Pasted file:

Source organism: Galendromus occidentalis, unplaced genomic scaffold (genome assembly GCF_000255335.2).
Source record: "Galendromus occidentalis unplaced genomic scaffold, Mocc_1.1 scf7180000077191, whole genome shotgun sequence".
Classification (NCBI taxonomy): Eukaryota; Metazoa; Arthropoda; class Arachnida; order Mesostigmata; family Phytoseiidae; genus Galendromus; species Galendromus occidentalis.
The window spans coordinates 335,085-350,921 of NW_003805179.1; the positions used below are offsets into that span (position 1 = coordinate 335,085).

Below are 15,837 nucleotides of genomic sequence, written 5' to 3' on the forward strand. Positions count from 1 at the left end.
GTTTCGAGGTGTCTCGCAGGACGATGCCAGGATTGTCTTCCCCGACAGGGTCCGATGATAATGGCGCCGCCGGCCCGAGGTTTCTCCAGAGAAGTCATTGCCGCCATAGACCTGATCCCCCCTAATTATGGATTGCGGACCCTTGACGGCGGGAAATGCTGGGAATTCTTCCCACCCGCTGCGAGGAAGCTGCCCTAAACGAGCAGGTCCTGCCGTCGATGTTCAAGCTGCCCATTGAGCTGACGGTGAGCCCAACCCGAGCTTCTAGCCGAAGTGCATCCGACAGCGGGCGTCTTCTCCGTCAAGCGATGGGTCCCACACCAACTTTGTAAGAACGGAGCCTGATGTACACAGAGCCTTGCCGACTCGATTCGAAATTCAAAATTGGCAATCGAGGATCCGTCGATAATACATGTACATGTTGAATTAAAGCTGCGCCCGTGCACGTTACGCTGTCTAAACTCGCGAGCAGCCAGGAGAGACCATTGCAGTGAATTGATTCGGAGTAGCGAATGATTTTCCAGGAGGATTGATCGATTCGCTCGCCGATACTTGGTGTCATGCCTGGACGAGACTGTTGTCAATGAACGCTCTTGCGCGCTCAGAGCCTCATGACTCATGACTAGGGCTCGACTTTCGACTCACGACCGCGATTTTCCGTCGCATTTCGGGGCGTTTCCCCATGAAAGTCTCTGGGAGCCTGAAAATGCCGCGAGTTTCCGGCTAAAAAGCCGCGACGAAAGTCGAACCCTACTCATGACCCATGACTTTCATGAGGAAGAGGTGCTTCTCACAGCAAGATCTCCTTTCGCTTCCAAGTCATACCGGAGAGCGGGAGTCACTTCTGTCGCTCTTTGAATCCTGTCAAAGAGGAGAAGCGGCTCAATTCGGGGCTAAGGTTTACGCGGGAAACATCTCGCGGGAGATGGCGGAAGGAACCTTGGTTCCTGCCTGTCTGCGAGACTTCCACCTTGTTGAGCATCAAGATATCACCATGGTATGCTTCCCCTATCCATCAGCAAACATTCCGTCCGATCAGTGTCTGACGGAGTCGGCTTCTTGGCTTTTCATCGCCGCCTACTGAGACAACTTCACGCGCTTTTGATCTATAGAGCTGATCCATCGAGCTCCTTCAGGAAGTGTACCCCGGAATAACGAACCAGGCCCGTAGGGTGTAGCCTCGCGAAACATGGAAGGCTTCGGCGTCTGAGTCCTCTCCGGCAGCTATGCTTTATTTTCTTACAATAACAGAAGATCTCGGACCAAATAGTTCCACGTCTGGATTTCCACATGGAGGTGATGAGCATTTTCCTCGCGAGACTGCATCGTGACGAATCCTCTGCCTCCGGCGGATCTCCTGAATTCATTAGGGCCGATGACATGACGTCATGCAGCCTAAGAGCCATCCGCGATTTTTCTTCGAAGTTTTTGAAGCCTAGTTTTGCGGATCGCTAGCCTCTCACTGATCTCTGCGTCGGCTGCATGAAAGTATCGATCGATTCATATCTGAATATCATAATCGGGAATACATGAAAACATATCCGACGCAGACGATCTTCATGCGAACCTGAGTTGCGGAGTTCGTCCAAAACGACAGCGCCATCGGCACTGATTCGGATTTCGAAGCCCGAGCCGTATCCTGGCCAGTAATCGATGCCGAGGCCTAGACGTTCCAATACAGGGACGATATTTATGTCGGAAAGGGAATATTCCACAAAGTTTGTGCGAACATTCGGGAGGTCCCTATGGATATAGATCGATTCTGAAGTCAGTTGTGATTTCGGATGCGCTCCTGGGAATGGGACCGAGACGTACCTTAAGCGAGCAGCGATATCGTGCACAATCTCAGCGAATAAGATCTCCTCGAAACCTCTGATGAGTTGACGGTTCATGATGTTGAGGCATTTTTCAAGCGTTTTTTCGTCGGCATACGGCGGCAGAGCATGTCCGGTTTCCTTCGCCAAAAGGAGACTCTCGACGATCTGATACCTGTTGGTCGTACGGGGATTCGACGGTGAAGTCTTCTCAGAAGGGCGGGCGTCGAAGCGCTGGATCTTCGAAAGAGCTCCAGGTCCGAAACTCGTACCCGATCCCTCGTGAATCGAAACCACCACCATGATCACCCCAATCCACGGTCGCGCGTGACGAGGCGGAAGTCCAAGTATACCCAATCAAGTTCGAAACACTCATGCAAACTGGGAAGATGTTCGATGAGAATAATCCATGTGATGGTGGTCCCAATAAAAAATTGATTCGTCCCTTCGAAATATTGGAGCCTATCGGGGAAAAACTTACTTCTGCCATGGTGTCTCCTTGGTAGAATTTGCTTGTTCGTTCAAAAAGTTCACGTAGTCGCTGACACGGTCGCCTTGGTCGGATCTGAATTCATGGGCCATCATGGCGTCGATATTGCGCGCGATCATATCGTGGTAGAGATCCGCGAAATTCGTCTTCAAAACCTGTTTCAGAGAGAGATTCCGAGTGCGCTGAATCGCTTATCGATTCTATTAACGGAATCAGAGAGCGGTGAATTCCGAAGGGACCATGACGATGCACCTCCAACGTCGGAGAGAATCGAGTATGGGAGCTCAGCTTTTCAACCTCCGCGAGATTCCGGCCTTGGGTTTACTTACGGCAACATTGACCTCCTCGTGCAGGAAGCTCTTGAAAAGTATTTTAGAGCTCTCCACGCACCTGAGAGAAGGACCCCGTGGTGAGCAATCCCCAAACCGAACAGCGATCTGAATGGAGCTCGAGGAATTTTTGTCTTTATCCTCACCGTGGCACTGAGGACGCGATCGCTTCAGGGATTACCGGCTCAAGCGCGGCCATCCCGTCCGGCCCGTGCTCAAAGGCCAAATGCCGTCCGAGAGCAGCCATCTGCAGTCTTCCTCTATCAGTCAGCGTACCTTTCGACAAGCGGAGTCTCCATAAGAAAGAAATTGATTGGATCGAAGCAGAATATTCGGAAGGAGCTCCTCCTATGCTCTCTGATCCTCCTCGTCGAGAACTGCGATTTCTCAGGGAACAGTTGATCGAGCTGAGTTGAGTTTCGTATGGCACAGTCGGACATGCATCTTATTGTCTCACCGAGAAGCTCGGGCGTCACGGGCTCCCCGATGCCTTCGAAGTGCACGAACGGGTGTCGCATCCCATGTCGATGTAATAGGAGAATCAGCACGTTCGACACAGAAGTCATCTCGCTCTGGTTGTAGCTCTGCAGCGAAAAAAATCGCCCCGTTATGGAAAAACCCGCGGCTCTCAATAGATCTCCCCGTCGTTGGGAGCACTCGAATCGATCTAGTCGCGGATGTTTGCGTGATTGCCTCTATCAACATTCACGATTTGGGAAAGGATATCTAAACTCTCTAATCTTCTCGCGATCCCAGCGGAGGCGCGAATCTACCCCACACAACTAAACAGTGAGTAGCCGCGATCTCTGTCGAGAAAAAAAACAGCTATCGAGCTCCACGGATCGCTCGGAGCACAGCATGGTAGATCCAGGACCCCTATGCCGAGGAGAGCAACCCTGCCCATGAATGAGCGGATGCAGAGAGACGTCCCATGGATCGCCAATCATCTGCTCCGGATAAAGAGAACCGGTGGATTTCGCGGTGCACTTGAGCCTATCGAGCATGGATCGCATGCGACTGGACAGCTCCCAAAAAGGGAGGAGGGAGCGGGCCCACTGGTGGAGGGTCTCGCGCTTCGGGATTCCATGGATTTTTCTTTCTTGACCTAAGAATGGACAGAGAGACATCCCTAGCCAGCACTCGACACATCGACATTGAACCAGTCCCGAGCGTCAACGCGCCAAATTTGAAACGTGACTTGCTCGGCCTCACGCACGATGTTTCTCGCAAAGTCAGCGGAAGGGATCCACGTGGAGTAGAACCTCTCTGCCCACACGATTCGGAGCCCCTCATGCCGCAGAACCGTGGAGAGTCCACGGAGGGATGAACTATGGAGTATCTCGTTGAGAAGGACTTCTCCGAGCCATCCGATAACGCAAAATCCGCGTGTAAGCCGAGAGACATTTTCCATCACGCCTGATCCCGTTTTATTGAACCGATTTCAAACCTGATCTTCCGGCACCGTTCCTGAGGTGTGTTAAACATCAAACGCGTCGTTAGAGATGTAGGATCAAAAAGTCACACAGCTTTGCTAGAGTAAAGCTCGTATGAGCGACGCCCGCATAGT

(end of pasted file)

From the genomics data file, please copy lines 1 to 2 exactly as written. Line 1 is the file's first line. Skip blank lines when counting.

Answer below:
Source organism: Galendromus occidentalis, unplaced genomic scaffold (genome assembly GCF_000255335.2).
Source record: "Galendromus occidentalis unplaced genomic scaffold, Mocc_1.1 scf7180000077191, whole genome shotgun sequence".